Senior Assassin at CB South

Senior students at CB South high school have found themselves a new activity to keep them busy until graduation; a local game called Senior Assassin. Being the last team standing can win students ultimate clout and a fistful of cash.

Why do people take this so seriously? Before entering the game, each group must pay $20 to play, making it $10 for each participant. At the beginning of the first round there were around 95 teams participating, making the prize just shy of $2000.

Students are assigned their target group on Monday of every week. By the end of Saturday night, students must have eliminated their target group or they themselves are eliminated. To be eliminated means that students shoot their targets with a water gun.

Students are not permitted to “shoot” each other on school property, at school-ran events, or inside cars and buildings. When a student is shot, they must take a picture with the person who eliminated them, adding an extra entertaining aspect of the game.

Currently, there are eleven teams left fighting for the big prize pool. A thriving team that has advanced with flying colors each round is Michael Monser and Michael Perry.

“Using other teams to trap our targets have been successful the past two rounds, but it gets tricky this late in the game,” Michael Monser said. “I really do believe we’re gonna win this whole thing.”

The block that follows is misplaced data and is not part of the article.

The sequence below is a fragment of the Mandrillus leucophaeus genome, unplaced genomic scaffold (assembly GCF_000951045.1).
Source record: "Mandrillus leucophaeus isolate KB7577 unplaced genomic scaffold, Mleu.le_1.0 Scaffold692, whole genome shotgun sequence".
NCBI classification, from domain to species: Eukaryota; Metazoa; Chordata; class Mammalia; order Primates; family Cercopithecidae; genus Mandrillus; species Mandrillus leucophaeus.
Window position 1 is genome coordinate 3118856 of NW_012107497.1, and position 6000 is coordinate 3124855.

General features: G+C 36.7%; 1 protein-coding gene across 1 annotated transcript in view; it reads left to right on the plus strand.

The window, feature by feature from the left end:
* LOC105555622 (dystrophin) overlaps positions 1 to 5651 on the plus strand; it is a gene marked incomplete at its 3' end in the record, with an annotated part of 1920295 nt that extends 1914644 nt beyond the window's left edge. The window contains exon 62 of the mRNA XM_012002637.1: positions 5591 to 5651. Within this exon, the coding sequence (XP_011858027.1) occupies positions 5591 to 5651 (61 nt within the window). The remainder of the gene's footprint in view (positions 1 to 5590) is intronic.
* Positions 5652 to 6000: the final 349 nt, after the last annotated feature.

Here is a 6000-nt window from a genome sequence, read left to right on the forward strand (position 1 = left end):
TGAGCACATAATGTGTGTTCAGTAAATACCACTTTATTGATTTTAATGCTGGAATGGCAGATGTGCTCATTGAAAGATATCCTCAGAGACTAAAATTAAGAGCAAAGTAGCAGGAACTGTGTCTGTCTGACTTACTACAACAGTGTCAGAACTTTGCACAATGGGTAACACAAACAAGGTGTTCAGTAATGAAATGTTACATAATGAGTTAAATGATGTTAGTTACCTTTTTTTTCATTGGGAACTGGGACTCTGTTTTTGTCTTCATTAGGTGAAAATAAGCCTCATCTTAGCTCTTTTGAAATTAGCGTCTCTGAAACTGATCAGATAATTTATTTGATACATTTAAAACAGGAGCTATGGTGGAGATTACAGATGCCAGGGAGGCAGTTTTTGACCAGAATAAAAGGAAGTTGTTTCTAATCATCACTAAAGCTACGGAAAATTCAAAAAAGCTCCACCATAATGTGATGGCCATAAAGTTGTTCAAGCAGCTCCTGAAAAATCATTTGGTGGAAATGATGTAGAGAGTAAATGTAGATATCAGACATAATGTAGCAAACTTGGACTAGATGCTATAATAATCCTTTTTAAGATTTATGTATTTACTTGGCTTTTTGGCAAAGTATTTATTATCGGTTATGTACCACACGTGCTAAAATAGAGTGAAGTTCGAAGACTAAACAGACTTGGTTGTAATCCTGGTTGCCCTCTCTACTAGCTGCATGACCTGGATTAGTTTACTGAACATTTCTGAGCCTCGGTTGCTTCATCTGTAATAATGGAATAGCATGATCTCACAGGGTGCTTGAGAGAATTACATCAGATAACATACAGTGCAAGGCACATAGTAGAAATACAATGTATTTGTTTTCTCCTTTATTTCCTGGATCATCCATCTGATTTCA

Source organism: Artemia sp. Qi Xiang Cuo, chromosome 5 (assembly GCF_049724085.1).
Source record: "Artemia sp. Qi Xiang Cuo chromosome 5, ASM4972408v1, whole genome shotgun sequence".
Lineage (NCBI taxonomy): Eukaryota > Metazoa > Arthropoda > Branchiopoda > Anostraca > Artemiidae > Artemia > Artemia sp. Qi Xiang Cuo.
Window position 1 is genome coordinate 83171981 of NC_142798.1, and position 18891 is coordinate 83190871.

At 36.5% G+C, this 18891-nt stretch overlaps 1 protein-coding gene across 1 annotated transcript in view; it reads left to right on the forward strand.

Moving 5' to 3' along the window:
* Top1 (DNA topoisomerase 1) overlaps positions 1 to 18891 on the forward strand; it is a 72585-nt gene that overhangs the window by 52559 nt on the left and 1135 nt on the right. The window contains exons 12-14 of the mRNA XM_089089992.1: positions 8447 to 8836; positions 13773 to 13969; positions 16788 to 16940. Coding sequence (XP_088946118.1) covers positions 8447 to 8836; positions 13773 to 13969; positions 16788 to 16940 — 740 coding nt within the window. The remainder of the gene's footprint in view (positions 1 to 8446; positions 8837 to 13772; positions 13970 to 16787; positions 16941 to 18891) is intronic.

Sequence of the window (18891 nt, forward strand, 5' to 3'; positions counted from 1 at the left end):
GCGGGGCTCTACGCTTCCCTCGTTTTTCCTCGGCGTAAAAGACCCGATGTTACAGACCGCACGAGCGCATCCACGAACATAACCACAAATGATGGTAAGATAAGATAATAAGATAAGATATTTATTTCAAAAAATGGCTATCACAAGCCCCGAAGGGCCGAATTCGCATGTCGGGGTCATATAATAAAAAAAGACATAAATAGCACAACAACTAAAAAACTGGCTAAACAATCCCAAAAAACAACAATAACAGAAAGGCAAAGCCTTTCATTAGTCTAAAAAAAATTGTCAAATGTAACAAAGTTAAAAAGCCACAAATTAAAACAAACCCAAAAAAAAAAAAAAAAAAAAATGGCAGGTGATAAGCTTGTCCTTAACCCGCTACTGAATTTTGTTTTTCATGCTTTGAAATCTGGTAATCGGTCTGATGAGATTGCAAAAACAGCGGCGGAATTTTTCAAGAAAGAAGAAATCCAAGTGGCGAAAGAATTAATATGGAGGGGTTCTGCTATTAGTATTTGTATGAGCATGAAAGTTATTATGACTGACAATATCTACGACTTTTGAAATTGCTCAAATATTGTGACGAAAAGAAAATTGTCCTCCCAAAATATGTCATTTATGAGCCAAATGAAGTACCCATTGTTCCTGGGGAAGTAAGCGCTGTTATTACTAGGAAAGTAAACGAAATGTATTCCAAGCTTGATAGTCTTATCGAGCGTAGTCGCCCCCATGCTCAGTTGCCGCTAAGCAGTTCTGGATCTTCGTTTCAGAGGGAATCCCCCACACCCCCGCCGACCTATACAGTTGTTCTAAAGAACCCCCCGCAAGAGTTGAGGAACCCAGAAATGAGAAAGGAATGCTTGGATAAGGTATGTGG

The Michaels have been doing anything necessary to win. “We waited outside a girl’s car in her driveway for like four and a half hours on a Tuesday night until around midnight,” Monser said. “She refused to get out of her car.”

It is quite entertaining for parents and students outside of the game as well. For example, Carter Kaplan, a student who was eliminated in the first round, has been enjoying the game from the sidelines.

“I got eliminated on Day one. My partner, Reese Levinson, told me that there were people outside my house trying to shoot me. So I went outside to check and got shot as they were hiding inside my garage,” Carter explained.

“I was sad I was eliminated because I wanted to keep playing, but there’s nothing I can do now,” Carter stated. “I wasn’t going to go as hard as some of the other people in, so it was just a matter of time until I got eliminated.”

“I swapped cars with someone else from a different group to try to help them get their targets and it worked,” Carter explained. “I pulled up to where we knew they’d be and put my hood up pretending to be a different person. People came behind and started shooting me, thinking I was Colin, and then the team I was helping jumped out and got them.”

However, not everyone enjoys the intensity of the game. In other words, parents are not happy with kids camped out on their lawns. Not to mention the idea of students running around with water guns is intimidating.

“My parents didn’t care he was hiding inside our garage. They laughed about it actually,” Carter said. “But my partner called me stupid multiple times for going outside to look for them.”

“When waiting for the girl to get out of her car, her dad came out and talked to us, wished us the best of luck, and went to bed,” Michael Perry said. “He didn’t care we had his daughter trapped in her car in their own driveway.”

Currently, the fourth round of the game is underway. Michael squared got eliminated, the favorite to win, but there are only four teams remaining to fight for the prize.

Senior Assassin has raised morale at CB South by having an activity for everybody in the class. According to Carter Kaplan, “it was all anybody talked about for the two weeks leading up to it.”